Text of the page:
My mother is not just an old lonely woman who keeps birds for company. She’s done a similar thing her entire life, as a mother. When I was little, I was not allowed to play with the other kids on the street in her town. She wanted to protect me from what she thought of being a corrupt and undereducated rural environment. Our apartment door was always locked, and I had no key. For me to play with the other kids, I once threw my tiny bicycle from the balcony (we lived on the first floor) and used a wooden ladder to climb down to the street. I wasn’t even six at the time.

I was beaten many times by my mother, and once by my father, for escaping the house.

When I turned 12, we moved to my father’s house in the capital, in the very center of the city. My parents thought that was the best environment to keep me under control. By then, I had been domesticated enough not to desire leaving the house. Even now, I still struggle to go outdoors. Sarah, in turn, struggles with my old habits. As she reads these lines, she will understand why it’s hard for me to go out.

The social environment in the city wasn’t that terrible. I also attended schools where rich people sent their kids. Nothing wild ever happened at those schools. At one point, I met my best high school friend, Uday. We sat at the same desk for four years. He had an overprotective mother, too. We either stayed at my place or his. Our mothers were always comfortable knowing we weren’t on the streets. At some point, however, my mother started to develop some regrets.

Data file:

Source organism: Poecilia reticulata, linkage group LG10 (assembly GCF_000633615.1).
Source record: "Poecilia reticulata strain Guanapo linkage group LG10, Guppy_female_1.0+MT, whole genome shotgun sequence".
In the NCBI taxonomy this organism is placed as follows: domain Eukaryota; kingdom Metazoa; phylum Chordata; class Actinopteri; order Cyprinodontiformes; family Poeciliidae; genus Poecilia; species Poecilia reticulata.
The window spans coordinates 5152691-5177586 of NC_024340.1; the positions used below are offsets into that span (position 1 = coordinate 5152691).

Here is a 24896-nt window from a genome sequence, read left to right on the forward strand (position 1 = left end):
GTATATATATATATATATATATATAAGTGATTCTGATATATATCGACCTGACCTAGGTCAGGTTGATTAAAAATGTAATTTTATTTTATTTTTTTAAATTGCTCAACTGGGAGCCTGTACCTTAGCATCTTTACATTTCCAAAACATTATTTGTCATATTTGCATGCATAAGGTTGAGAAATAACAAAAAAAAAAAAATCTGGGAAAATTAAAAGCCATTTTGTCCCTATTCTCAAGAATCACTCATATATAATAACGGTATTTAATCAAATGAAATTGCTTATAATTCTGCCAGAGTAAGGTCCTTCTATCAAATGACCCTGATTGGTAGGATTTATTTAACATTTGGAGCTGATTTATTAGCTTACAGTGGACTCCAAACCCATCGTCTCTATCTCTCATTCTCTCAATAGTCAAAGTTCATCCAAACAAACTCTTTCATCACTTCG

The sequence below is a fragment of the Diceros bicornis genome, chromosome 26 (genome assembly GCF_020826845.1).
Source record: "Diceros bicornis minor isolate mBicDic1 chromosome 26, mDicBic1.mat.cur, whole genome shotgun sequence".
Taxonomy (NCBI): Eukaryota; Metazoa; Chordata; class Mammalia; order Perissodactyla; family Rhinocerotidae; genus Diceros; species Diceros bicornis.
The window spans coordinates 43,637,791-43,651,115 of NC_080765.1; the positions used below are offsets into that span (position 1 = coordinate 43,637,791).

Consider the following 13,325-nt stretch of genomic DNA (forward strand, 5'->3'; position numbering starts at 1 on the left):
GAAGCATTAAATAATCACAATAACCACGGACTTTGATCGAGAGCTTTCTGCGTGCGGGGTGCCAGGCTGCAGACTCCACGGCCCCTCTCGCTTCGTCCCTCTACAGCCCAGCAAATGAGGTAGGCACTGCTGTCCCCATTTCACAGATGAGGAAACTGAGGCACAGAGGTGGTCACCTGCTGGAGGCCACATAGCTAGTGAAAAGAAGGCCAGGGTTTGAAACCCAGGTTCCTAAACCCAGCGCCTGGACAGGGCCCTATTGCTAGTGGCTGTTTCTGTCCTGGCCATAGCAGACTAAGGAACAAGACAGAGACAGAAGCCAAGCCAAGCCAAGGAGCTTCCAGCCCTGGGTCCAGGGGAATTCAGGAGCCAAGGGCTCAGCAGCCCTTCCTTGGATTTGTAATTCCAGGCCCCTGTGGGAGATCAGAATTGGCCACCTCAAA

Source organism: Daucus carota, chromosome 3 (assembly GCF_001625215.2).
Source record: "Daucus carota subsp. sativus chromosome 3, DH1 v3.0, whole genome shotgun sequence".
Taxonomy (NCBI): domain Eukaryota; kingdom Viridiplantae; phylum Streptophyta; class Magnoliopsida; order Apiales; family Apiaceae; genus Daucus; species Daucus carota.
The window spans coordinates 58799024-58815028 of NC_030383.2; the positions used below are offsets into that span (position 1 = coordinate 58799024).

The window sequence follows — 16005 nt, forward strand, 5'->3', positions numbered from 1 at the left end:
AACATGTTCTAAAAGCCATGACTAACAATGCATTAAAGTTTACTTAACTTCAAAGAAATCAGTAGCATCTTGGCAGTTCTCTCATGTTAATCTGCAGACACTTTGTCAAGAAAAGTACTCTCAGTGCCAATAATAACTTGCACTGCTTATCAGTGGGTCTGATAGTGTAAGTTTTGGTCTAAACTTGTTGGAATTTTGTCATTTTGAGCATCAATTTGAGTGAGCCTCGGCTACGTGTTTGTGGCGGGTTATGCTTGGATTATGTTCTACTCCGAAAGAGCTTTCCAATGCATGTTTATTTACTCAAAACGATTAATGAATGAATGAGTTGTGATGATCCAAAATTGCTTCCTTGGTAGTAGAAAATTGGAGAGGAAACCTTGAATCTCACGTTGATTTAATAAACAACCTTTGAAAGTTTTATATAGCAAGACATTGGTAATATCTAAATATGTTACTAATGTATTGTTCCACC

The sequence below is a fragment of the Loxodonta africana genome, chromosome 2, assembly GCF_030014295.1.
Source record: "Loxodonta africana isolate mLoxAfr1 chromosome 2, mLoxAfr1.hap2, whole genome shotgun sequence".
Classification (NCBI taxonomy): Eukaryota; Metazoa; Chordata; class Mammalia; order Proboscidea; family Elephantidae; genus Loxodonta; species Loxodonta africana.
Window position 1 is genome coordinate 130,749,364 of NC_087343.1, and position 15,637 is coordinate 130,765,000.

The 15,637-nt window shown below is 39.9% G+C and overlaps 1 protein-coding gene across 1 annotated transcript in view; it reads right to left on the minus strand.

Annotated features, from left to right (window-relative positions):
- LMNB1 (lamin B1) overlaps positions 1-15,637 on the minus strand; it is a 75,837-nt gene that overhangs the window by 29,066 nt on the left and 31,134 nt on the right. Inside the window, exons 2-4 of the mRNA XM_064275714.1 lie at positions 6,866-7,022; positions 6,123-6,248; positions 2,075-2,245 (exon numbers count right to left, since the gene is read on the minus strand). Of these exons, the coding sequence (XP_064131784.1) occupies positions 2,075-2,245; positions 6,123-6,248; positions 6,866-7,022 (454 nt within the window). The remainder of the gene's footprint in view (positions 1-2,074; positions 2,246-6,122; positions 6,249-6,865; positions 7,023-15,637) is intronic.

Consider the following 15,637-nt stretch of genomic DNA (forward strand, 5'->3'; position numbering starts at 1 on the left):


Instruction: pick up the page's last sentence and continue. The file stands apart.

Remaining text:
Uday was into American culture and his uncle Muhammad was a communist. That had some influence over me. There had been other influences at the time, ranging from living in the relatively liberal city center, to having a window on the world through the internet. All that my parents saw, though, was Uday. As I fell behind in school (mainly because I no longer believed in it) they started to point figures. I hated it when they blamed my failures and theirs on other people. Coming after my friends was especially nasty.

Uday was the last friend of mine that my parents had the chance to properly meet. Ever since, I made sure that they didn’t come too close to any of my friends. If they met a friend of mine, I never gave them a chance to meet his or her parents. I was religious about those rules.

I rebelled many times against my mother, and to a lesser degree against my father, who quickly backed off. Yet, I never went as far as breaking away from home. Fatima was always warm, kind and generous, making sure I always felt grateful. She made it easy for me to compromise my freedom. I was so spoiled that the idea of going anywhere always felt scary and physically uncomfortable.